View our entire construction photo gallery to follow the ECE ILLINOIS Building progress.
In 1950, ECE faculty established the Gaseous Electronics Laboratory, now known as the Laboratory for Optical Physics and Engineering (LOPE). The laboratory is committed to the pursuit of new and efficient sources of visible, ultraviolet, and vacuum ultraviolet radiation. Since 1962, LOPE has been located in its own building near the corner of Wright and Healey streets in Champaign. The building was not intended to last this long. On the laboratory’s current location, ECE Professor Gary Eden said, “It’s a building that, because of its age, is not well-suited for doing experiments with the very sophisticated optical equipment that we have.” The current building has several drawbacks. “The heating ventilation and air condition system was not designed to control humidity, for example, or even temperature.” In order to ensure a tightly controlled environment, then, Eden had to be creative. “If you go to the laboratory today, you’ll find that there are cleanrooms that I have had to have constructed in California, shipped here and assembled inside the building. So I have a building within a building.” In order to provide LOPE with the resources and environment it needs, the laboratory will join ECE in the new building when it opens next fall.
LOPE’s space in the new ECE building will be much higher quality. “It will be nice to be located in a facility where the humidity and the temperature are better controlled, and the filtration is such that you’re not getting fine particles ejected into the room,” said Eden. While he and his colleagues are sentimental about their current building due to the laboratory’s long history there, the benefits to moving are numerous. The placement of the laboratory in the building was well planned by the building designers and Professor Phil Krein, the chair of the new building committee. “We’re slated to occupy the lowest level in the new building. It’s closer to the foundation, and of course we do optical experiments and they benefit from or require stability, that you get as little vibration from passing traffic as possible.” This is one of the ways that the new building will be a significant improvement over LOPE’s current location. Eden explained, “What really is important is when you have a facility that permits you to do something you couldn’t do before, or it allows you to do something much more efficiently or quickly. And both of those are true.”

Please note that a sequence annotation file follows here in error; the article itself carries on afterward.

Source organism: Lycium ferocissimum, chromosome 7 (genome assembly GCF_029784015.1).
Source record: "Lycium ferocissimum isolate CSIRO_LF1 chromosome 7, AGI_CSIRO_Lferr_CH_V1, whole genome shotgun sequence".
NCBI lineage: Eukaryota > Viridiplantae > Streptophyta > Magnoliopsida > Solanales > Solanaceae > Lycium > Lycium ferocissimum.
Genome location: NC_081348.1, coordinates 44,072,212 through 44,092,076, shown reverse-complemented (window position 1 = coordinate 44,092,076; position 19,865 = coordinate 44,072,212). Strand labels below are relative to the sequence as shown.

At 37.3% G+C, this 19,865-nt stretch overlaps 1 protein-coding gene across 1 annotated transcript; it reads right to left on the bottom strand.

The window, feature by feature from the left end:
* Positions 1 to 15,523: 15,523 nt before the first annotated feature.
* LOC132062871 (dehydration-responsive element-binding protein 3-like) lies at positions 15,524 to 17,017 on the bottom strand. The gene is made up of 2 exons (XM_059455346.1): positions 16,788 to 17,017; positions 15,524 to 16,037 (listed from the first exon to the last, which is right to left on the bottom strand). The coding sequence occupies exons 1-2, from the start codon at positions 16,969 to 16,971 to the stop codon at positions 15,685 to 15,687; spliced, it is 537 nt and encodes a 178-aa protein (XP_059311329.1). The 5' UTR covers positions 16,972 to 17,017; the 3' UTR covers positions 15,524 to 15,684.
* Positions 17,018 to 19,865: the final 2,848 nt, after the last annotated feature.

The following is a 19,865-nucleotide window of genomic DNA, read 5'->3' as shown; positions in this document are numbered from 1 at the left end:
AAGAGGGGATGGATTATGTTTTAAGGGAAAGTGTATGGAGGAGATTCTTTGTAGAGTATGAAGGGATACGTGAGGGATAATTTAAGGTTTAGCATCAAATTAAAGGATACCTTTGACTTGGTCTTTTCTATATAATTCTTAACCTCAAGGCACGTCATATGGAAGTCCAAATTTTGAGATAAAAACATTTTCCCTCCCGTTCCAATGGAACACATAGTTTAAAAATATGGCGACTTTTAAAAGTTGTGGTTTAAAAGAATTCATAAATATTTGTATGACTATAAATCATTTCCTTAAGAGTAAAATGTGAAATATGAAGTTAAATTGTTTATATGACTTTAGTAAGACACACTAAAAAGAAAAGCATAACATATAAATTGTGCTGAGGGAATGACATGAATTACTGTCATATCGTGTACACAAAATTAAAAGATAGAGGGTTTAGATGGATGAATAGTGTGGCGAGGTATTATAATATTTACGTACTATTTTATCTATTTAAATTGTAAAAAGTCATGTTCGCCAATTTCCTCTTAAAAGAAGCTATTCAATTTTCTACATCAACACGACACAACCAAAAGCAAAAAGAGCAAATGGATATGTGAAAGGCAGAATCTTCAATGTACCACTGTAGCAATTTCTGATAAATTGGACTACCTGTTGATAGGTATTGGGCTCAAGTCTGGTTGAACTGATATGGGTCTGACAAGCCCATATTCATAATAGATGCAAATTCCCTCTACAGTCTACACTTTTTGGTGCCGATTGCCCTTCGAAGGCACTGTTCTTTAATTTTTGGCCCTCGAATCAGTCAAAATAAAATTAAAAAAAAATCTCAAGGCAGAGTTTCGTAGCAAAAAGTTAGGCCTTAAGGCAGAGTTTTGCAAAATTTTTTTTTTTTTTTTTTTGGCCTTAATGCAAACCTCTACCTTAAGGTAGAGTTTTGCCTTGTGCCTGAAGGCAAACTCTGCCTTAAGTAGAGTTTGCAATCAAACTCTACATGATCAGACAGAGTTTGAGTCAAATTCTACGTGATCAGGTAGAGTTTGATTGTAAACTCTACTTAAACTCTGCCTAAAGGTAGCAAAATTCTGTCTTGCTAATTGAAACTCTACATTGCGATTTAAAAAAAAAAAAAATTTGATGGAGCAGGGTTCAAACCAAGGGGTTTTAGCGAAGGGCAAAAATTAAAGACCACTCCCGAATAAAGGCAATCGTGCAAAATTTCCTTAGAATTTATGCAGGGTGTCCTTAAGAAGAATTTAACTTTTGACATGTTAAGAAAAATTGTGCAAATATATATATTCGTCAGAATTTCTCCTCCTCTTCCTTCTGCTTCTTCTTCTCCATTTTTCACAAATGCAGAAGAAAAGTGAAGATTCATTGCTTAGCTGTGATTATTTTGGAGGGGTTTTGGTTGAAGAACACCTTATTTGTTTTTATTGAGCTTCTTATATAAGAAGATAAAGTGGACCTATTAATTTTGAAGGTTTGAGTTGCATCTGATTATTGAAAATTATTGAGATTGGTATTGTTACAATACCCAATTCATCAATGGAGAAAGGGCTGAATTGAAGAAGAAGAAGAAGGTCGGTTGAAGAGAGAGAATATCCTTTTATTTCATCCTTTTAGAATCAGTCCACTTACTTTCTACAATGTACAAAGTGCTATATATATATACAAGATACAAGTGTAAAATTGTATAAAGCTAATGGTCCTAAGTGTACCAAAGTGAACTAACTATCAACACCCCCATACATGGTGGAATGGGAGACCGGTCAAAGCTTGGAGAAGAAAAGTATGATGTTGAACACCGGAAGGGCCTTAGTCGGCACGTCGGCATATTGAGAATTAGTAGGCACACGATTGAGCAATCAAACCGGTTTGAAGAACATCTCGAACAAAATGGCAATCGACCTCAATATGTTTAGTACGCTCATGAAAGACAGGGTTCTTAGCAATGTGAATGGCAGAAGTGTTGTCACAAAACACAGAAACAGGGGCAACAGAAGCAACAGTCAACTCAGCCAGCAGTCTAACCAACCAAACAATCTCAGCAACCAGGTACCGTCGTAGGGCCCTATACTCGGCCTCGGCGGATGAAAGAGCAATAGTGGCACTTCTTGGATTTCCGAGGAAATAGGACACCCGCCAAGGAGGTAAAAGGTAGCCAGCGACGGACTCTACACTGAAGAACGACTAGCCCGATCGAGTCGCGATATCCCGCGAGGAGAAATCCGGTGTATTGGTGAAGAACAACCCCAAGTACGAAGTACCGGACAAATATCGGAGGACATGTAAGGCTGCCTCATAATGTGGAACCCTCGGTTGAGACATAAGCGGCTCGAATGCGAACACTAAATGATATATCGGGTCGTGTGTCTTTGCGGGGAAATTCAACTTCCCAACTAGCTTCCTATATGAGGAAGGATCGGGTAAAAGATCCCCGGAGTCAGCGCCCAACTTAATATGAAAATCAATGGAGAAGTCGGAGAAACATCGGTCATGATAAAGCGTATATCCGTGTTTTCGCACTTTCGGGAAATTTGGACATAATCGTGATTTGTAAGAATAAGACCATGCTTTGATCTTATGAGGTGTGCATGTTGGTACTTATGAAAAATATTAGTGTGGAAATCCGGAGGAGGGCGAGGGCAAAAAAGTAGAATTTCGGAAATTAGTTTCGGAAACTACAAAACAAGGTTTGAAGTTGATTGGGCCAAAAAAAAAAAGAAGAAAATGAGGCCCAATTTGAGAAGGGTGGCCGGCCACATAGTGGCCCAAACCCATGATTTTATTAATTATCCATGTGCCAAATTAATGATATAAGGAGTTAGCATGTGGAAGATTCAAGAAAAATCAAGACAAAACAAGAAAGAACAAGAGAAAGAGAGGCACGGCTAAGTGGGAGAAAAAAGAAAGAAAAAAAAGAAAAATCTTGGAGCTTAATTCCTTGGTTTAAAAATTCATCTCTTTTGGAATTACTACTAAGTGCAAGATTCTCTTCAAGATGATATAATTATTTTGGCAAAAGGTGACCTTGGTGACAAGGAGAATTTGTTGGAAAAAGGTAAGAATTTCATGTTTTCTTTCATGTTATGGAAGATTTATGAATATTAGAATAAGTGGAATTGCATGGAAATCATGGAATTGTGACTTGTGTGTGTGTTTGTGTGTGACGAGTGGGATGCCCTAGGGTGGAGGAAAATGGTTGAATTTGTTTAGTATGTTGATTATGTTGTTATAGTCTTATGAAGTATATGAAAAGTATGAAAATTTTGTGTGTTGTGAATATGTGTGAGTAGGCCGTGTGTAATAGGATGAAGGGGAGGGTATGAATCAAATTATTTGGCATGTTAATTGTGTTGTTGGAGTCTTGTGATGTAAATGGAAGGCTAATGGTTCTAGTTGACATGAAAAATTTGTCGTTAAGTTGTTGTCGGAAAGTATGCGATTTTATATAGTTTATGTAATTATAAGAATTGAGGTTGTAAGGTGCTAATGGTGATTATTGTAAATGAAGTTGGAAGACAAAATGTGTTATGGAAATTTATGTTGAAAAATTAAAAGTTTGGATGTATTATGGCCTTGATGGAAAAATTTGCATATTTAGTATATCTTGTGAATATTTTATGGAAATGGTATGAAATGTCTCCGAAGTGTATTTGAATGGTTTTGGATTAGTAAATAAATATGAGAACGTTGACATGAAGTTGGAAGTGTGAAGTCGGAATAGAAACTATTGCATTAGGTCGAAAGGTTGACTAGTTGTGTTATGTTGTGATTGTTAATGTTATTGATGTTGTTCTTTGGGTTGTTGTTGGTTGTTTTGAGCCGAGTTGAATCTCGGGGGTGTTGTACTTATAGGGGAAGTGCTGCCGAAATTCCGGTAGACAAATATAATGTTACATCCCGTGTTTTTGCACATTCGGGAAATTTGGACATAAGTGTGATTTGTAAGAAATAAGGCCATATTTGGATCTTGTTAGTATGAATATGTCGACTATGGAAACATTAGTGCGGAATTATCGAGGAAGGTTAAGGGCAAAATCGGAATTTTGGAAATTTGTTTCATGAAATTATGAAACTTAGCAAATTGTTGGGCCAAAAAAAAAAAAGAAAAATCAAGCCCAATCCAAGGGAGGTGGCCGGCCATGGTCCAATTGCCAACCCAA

Another significant benefit will be LOPE’s new proximity to many buildings and departments that LOPE professors and researchers interact with. Especially advantageous is being in the same building as ECE. When speaking of LOPE’s current distance from ECE, Eden said, “There’s a very distinct drawback to having one’s colleagues scattered all over campus.” With the consolidation of ECE and LOPE in the new ECE building, the opportunity for cooperation between faculty will be substantial. “It’s going to be wonderful to go up a floor or two, or just down the hallway, and be able to annoy a colleague with a silly question or discuss something that may be of mutual interest,” said Eden. Often, good ideas come out of these conversations that either professor would not have thought of on his or her own. “Collaborations are extremely important,” he continued, noting that between all of the faculty who will be housed in the new ECE building, “the synergies are potentially enormous.”
Eden is deeply grateful to alumni and everyone who has committed to the new building project so far. “I hope they’ll come back to campus, that they’ll visit us. So we can express our thanks, and that they can see first-hand the difference that it’s made.”